Why Does My Calf Hurt After Spraining My Ankle?

The ankle is involved in almost all movements of the legs and has to withstand a lot of stress and pressure during activities; thus, it is a common area for sprains. Ankle sprains occur when the ligaments, which are strong fibrous tissues that connect the bones, become stretched or torn.

Sprains are classified based on how severe they are (Table 1). A Grade 1 sprain involves only mild stretching of the ligament, a Grade 2 or moderate sprain involves the partial tearing, and a Grade 3 or severe sprain indicates that the ligament is completely torn.

Table 1: Classification of ankle sprain based on the severity

Grade 1Overstretched ligament
Grade 2Partial tear of ligament
Grade 3Complete ligament tear 

Calf pain can result from various reasons, one of which is tendinitis. This is a condition wherein the tendon, which connects the muscle and bone, becomes stretched or torn resulting in sharp pain and swelling at the back of the lower leg.

In the ankle, the Achilles tendon or the tendon that connects your calf muscles to the heel bone is the most commonly injured. Tendinitis occurs as a result of overuse or repeated stress and is therefore common among athletes and highly active individuals.

Ankle sprains, especially severe ones, can occur together with other injuries such as fractures, muscle strains, tendinitis, and nerve inflammation.

If you experience pain at the back of the heel that is accompanied by swelling, weakness of the calf muscles, and difficulty putting weight on the affected foot after an ankle sprain, there is a possibility that the Achilles tendon is torn, resulting in calf pain.

Can a sprained ankle cause calf swelling?

Studies have shown that more than 10% of individuals who had an ankle sprain also had Achilles tendinitis. If you sprained your ankle and noticed that there is also pain and swelling at the back of the heel, there is a high chance that the Achilles tendon is also injured.

Calf swelling experienced together with ankle sprain suggests a more serious type of injury that may include malalignment of ligaments that connect the ankle to the foot and leg.

When should I be concerned about calf pain?

The presence of extensive swelling in the calf and ankle accompanied by pain, difficulty in moving the ankle joint, and inability to put weight on the affected leg resulting in problems with standing and walking warrant immediate medical attention.

In this case, you should go to the nearest hospital or clinic to have your leg and ankle evaluated by a physician to obtain a proper diagnosis and get appropriate treatment.

Individuals who experience on and off pain in the heel cord even before the ankle sprain occurred may already have a mild Achilles tendinitis. This can partially or completely tear once an accident occurs such as poor landing after a jump or falling or tripping, which can also result in an ankle sprain.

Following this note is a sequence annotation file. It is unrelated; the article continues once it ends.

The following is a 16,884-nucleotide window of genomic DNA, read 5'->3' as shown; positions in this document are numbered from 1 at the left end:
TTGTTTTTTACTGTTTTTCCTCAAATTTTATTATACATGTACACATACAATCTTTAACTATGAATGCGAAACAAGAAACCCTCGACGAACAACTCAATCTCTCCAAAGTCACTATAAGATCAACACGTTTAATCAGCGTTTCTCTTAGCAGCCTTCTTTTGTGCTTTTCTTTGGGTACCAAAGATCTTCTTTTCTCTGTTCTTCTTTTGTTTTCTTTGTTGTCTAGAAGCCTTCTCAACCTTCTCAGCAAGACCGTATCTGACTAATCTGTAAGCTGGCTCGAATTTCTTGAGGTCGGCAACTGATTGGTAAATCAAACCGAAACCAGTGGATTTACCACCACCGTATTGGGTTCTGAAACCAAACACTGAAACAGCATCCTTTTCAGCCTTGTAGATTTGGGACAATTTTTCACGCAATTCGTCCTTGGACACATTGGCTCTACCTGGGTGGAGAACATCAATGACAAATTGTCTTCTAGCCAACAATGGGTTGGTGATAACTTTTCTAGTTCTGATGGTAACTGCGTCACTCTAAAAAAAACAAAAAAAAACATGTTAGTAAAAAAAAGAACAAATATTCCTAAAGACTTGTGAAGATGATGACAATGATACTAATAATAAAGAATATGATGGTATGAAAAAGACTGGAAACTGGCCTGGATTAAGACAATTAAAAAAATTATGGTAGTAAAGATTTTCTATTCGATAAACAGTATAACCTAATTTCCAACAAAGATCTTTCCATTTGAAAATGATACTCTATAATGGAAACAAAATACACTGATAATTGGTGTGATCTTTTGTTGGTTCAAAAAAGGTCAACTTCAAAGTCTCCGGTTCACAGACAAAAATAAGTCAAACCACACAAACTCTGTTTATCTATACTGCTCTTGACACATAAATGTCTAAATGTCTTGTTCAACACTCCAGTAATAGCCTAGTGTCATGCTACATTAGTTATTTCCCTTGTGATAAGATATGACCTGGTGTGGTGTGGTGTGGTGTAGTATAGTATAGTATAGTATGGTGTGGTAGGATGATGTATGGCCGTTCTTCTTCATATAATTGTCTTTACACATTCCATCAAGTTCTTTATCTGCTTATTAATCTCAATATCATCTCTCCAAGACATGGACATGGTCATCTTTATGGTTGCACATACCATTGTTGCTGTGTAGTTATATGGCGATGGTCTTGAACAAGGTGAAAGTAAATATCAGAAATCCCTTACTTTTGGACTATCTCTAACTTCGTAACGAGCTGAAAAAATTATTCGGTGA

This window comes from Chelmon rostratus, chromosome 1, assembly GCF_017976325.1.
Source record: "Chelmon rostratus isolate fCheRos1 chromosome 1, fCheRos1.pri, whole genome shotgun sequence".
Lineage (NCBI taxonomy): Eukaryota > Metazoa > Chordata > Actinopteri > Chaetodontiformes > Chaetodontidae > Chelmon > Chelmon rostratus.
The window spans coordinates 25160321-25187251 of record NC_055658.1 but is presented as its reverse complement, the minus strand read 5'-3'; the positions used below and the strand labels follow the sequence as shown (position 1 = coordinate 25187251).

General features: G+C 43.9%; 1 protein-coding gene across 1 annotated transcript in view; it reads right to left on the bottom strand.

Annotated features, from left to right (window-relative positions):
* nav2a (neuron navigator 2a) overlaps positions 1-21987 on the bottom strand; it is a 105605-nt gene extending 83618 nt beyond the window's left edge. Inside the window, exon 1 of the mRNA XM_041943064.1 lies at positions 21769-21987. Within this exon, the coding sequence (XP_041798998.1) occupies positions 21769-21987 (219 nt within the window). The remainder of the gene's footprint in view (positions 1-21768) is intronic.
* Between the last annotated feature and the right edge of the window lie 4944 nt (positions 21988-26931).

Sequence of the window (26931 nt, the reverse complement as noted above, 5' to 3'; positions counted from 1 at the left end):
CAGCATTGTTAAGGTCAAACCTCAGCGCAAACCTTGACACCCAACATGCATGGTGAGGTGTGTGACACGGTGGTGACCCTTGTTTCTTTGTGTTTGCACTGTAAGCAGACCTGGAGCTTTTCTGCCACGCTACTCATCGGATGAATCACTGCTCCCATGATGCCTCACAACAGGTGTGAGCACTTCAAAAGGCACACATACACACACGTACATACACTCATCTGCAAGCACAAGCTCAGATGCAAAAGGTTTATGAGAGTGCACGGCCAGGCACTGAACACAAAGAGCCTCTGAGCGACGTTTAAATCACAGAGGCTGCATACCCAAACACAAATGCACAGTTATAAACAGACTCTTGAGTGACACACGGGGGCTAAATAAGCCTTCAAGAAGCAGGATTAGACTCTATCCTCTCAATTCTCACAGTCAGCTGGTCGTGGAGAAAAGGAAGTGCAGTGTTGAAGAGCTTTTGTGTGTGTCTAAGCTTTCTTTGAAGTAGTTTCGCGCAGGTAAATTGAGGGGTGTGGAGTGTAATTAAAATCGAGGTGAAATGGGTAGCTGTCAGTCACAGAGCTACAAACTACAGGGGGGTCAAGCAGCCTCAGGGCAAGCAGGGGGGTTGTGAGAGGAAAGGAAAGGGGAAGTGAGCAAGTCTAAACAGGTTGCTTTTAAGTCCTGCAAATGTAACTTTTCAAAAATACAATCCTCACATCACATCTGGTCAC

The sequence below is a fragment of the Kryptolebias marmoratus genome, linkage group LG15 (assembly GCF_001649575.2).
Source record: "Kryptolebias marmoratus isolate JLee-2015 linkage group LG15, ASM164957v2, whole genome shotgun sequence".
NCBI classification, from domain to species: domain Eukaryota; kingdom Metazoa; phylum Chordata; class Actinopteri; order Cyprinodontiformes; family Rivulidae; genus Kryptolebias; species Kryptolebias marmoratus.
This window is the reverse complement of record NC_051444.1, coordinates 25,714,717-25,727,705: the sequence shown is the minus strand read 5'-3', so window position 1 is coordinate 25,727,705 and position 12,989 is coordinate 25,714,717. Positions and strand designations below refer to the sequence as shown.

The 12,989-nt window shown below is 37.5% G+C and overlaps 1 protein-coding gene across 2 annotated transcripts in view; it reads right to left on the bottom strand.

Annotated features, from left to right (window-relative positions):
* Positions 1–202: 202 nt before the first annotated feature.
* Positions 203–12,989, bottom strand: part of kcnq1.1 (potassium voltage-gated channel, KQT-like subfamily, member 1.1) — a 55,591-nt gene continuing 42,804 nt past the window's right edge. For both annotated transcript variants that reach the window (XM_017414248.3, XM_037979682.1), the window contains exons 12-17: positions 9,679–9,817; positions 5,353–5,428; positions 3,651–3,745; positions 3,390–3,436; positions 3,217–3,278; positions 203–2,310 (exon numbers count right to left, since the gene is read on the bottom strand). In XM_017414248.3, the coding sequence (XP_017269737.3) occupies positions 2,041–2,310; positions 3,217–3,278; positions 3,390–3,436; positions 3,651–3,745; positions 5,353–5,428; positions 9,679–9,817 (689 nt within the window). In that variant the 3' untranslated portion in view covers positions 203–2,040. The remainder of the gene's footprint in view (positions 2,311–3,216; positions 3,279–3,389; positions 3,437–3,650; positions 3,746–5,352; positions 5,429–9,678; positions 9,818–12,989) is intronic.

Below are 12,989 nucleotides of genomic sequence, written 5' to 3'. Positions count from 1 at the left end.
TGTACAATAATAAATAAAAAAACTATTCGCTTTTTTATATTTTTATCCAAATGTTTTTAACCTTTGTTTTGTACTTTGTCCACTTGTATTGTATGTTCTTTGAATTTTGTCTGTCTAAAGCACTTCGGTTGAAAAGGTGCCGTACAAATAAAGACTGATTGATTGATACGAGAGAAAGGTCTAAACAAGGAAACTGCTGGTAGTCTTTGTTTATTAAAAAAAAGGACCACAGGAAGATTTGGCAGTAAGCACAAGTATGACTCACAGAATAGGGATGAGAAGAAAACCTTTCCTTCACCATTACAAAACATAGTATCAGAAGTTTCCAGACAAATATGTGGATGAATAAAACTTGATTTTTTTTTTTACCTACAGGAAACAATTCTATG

If you experience sudden pain in the calf, ankle, or foot without any known reason, and this is accompanied by swelling, warmth, and change in color such that the area looks redder, bluer, or whiter than the other leg, this can indicate a deep venous thrombosis or DVT. You must seek immediate medical care if this occurs.

DVT is a condition in which a blood clot forms in the vein of the leg. This is a potentially life-threatening condition as the clot can become dislodged in the leg and can travel into the lungs. If the clot reaches the lungs, it results in pulmonary embolism in which the clot impedes the blood flow and decreases the oxygen in the body.

Home Treatment

Severe ankle sprains that occur together with other injuries should be provided with immediate attention. If this is not possible, the RICE protocol can be done during the first 24 to 72 hours after the injury:

Rest: Avoid moving the ankle as well as motions that produce pain. It is best to refrain from standing on the affected leg or walking to prevent aggravating the injury.

Ice: An ice compress helps in reducing pain and swelling. It should be applied for no more than 20 minutes and a towel should be placed between the ice and the skin to prevent skin burn. Also, for it to be effective, the ice compress should be reapplied several times a day with at least 1 hour in between.

An ice compress should not be used if the injury is more than 3 days as it can disrupt the healing process. Instead, use a warm compress to increase the blood in the area to facilitate healing. This will also help reduce joint stiffness when applied before doing prescribed exercises for your ankle during the rehabilitation phase.

Compression: Compressive or elastic bandages can be used to help minimize the swelling in the affected ankle. Do not wrap too tightly so as not to hinder blood circulation.

Elevation: Elevate the ankle above the heart. Gravity will assist in draining excess fluid and limit swelling.

These home remedies can be done as first aid treatment but they are not enough to fully heal your injury. It is still best to consult your doctor or physical therapist so your condition can be diagnosed correctly.

A correct diagnosis is crucial for obtaining the right treatment, which will help you recover faster and prevent aggravation and recurrence of injury.

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